Republican Senate President Don Gaetz conceded that it will take "tens of millions of dollars" to make DCF whole. But will lawmakers, Gov. Rick Scott and Ms. Jacobo step up and insist on it? Or will more innocents be lost?
The Tampa (Fla.) Tribune on immigrant children:
The Florida House has taken a compassionate step forward by approving a bill that would grant in-state college tuition to the children of undocumented immigrants, provided the students meet certain conditions.
At the urging of House Speaker Will Weatherford, a Republican from Wesley Chapel, the House voted overwhelmingly Thursday for passage. Now it's up to the Senate to overcome opposition and pass a similar bill by Sen. Jack Latvala, a Republican from Clearwater, that will put these students on equal footing with their classmates. Current law prohibits the children of undocumented immigrants from getting the cheaper tuition rate.
We think it's in Florida's best interest to eliminate a financial obstacle that might keep these students from reaching their full potential. The children shouldn't be punished for their parents' choices, and the families have contributed to the state by paying sales taxes and gasoline taxes.
The House bill would grant the cheaper tuition rates to students who attend a middle or high school for four consecutive years, regardless of their parents' immigration status, before attending college. It would also reduce the cap on annual tuition hikes that universities can impose without legislative approval, dropping it from 15 percent to 6 percent. The Senate bill has differences, including the elimination of the discretionary tuition hike by universities, rather than a drop in the cap level. But it still grants in-state tuition rates to students meeting certain conditions.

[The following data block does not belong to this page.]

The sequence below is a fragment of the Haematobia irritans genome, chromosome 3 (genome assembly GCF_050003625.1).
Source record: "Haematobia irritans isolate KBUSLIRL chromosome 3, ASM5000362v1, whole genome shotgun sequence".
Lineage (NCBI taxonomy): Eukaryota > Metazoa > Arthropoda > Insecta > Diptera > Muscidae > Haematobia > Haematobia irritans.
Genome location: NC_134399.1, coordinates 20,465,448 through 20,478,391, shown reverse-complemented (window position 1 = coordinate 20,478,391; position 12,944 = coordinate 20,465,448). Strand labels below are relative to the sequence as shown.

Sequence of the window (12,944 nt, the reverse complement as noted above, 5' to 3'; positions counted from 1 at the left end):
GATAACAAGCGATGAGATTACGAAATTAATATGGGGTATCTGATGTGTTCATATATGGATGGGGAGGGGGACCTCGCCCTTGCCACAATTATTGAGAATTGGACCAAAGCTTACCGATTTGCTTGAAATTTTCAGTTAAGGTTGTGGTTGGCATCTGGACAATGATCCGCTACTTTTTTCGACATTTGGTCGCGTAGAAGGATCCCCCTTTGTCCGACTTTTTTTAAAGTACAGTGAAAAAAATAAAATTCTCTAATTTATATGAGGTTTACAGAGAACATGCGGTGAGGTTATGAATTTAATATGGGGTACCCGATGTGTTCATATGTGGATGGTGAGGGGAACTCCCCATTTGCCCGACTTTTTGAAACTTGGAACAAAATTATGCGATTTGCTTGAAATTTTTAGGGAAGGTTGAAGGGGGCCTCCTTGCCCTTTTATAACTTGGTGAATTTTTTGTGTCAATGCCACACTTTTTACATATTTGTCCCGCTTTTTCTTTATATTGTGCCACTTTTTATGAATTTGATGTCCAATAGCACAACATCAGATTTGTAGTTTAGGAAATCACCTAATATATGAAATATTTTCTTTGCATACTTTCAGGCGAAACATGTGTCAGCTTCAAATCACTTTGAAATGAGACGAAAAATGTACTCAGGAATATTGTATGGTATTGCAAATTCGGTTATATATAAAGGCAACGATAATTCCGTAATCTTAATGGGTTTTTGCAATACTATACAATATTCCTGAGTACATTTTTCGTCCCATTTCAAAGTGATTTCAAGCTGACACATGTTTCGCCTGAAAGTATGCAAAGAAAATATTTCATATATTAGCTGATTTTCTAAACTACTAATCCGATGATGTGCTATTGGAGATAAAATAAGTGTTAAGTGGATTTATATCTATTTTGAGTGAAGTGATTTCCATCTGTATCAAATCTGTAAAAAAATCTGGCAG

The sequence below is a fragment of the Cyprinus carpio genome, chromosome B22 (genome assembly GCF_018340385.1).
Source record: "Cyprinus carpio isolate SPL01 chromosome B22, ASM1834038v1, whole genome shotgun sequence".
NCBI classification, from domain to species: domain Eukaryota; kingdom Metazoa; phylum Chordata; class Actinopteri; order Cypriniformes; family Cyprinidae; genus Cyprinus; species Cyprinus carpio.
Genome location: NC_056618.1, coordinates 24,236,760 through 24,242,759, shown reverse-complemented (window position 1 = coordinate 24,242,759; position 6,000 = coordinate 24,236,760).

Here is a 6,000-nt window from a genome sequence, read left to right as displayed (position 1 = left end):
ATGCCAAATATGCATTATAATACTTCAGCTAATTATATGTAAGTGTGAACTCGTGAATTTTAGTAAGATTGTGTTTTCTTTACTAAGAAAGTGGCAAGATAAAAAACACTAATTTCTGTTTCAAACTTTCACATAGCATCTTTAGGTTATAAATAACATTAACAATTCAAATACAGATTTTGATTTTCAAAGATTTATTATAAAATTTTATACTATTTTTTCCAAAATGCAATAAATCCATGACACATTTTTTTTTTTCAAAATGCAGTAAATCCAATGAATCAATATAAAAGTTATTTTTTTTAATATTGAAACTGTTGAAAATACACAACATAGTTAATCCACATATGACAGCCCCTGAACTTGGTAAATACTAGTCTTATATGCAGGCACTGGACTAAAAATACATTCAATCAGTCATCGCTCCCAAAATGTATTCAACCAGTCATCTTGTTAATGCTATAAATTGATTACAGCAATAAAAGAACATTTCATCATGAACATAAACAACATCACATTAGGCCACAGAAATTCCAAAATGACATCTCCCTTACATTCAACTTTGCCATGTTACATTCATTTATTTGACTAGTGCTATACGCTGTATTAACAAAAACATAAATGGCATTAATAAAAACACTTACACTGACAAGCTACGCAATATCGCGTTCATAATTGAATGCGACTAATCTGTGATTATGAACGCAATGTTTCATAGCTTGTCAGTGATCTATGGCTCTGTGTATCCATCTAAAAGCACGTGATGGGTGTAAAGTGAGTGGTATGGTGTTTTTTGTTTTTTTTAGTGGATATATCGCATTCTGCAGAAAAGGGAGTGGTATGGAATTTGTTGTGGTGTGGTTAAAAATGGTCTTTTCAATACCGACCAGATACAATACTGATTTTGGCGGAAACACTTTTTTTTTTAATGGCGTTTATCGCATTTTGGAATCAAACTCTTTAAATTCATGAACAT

Gov. Rick Scott has signaled a willingness to sign a tuition bill, provided it eliminates the discretionary hike by universities.
The Senate should pass a bill that gives these students the academic opportunities they have earned.
The (Jacksonville) Florida Times-Union on mental health care:
Take every serious issue with the health care system generally and double it when it comes to mental health.
Think fee-for-service is a hindrance for the health care system?
Consider what it does for a patient who needs time and a physician with only 15 minutes to give.
Add in the fact that half of all psychiatrists are rejecting insurance, according to the Cornell Medical College.
And the reality that as aging psychiatrists retire, fewer medical students are choosing that field.
It means that a "perfect storm" is coming, combining numerous mental health issues with too few people to treat them.
Jason Altmire, senior vice president of Florida Blue in Jacksonville, recited some of these challenges to a JCCI study group examining mental health.
He is a former congressman with a background in the health care field whose role now is public policy and community engagement.
Florida is Ground Zero for health care in part due to demographics, Altmire said. In the future, the entire nation will look like Florida does now with its abundance of aging residents.
Florida Blue realizes that the fee-for-service system has to be changed. So the nonprofit is forming partnerships with providers and reimbursing to reward quality and penalize overly high costs.